Art and music are not dying because philosophy and science are not dying. What is happening is a continuing fragmentation. The days of sweeping "movements" may be over, so it is harder for any one form of artistic expression to take predominance. So what we see is a very visible pluralism in art and music, while for theoretical science, we see trouble finding grounding for theory that has veered into untestability. There is pluralism in philosophy as well (not academic philosophy which becomes increasingly irrelevant) but primarily in political philosophy where extremism is becoming more and more visible.

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Re: Is art and music dying?

Post by Greta » December 9th, 2014, 9:16 am

Friendship wrote:Personally I almost never listen to music; and despite considerable experience in the topic, I none-the-less distance myself from art. But do I think music and art are dying? I very much do not think so. Would I like to see that? Maybe. Since taking a greater and greater interest in the real, I've began to move away from art and also music which are 'doubles of the world', addictions, something extra. What is is good enough, it's not required to add a sound-track. Art is a duplicity, it's thinky and interpretive; art asks us to look at things through an ideology or dogma... Harrison Bergeron comes to mind.
We are wired differently. Music is very important to me, especially instrumentals. It fills my mind and pushes out the words, which I find therapeutic, not to mention the well-documented healthful benefits of rhythm and sound generally.

While nature can be beautiful and inspiring so can the human spirit, and that beauty and inspiration can be shared through art. Art isn't necessarily a duplicate or an unnecessary layer and instead can be a direct and complex expression, touching places that words cannot but you have to submit your mind to it. Art doesn't have to be great, just sincere and original.
The greatness of a nation and its moral progress can be judged by the way its animals are treated—Gandhi.

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Hypafix
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Re: Is art and music dying?

Post by Hypafix » December 10th, 2014, 3:14 am

Present awareness wrote:
Cogito ergo sum wrote:Do you think that art and music is a way to express things that science and philosophy have not yet expressed and that the more we understand the less relevant art and music will become? Or do you think art and music are separate and will always be around as a form of human expression? Thank you and I am very interested in hearing your responses.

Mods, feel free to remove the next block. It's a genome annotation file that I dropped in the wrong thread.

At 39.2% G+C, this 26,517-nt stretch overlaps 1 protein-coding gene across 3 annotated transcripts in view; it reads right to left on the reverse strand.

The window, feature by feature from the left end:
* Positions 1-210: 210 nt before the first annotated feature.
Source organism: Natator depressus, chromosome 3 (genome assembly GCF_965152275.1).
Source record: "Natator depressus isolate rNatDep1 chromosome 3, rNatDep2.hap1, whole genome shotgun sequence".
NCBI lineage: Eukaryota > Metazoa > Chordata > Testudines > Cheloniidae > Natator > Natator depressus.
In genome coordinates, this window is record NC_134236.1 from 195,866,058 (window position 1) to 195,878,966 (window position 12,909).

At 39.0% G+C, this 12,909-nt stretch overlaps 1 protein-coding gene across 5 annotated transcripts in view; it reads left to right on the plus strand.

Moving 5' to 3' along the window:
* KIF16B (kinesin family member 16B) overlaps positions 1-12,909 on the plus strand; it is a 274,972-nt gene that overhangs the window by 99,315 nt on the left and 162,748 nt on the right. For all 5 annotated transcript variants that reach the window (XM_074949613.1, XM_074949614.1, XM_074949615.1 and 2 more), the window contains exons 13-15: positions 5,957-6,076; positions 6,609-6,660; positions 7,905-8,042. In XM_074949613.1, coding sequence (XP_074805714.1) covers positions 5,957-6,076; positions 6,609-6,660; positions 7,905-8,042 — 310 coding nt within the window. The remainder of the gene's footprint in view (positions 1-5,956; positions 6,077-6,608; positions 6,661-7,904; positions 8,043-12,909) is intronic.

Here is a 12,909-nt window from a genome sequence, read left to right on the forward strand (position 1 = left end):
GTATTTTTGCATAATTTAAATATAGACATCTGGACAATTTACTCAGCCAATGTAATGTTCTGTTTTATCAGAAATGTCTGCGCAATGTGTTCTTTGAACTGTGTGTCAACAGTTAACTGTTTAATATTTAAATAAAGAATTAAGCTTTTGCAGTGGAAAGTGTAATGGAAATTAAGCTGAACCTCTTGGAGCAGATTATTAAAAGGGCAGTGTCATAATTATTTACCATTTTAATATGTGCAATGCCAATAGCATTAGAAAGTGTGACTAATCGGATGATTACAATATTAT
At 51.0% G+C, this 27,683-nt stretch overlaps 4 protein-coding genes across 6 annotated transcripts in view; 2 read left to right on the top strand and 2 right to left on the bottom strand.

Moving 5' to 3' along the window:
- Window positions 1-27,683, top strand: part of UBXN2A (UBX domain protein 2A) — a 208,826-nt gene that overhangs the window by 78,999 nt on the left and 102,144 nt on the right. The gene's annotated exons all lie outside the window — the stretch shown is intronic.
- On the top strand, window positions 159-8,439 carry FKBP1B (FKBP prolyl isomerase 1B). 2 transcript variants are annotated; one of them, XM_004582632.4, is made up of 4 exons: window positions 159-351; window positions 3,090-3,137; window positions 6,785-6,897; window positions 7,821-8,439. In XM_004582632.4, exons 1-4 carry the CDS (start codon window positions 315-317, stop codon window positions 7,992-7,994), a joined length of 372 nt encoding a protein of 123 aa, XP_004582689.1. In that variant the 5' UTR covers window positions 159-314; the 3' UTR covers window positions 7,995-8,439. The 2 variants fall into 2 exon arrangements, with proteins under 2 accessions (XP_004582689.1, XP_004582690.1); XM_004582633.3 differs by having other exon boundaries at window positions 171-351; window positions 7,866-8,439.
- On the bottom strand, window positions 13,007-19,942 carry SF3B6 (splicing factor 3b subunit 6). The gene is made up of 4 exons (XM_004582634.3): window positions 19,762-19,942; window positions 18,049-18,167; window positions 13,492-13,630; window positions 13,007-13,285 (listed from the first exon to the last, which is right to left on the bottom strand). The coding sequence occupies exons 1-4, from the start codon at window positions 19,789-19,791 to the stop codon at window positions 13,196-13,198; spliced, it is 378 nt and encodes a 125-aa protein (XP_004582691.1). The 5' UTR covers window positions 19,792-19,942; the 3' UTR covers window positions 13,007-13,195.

You are talking about three separate forms of communication. Science and philosophy communicate thru words and ideas. Music communicates thru sound vibrations, tones and rhythm, whereas art communicates thru visual expression.

As long as humans experience emotions, music and art will always have a place in our culture. If however, humans become completely logical, (Mr. Spock on Star Trek), then perhaps music and art will gradually die out.
I agree on some parts of what you said and very much so disagree on others.

You are creating such a clear cut, black and white distinction between different mediums, but I assure you its a lot more grey. Science, philosophy, music, and art all share similar modes of communication. Music and art definitely communicate through ideas and concepts, and also in the more limited words and verbal notions as well. Art is most definitely not simply visual expression, and science and philosophy can harness visual expression to more clearly and easily communicate complex concepts.

Art and music - and all creative expression - will always be informed by science and philosophy, among many other things. The human mind expresses itself in the medium of fantasy. So as long as we can think for ourselves, we'll be exercising creativity as a part of our nature.
its not about learning, its about making connections between the things we've learned

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Re: Is art and music dying?

Post by SoylentGreen » December 20th, 2014, 1:31 am

No music and art are surviving, but music was given a death kick by Rappers and is now making a comeback. Maybe if we're lucky we'll see the day that Rap dies and that can't come soon enough as far as I'm concerned. But what do you mean by art? Paintings, movies, books/literature/philosophy? Philosophy is dead if you listen to some idiots who have the nerve to call themselves philosophers. I'm convinced it's still alive. Paintings are better than ever--if you take a look at what's being done today, same in movies at least where we take the very best that are being produced, same with novels of whatever kind. So I think we're presently in a state of revolution where the arts are concerned but we're so accustomed to this age of creativity that we don't see it or appreciate it.

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Re: Is art and music dying?

Post by 3uGH7D4MLj » December 22nd, 2014, 1:06 am

Cogito ergo sum wrote:Bob Dylan expressed it very well when he performed "like a rolling stone" at the Newport Folk festival in, I believe 1968, and he, as if saying it to the audience, "how does it feel, to be on your own, with no direction home?" He was abandoning his earlier folk style and went with an electric rock style.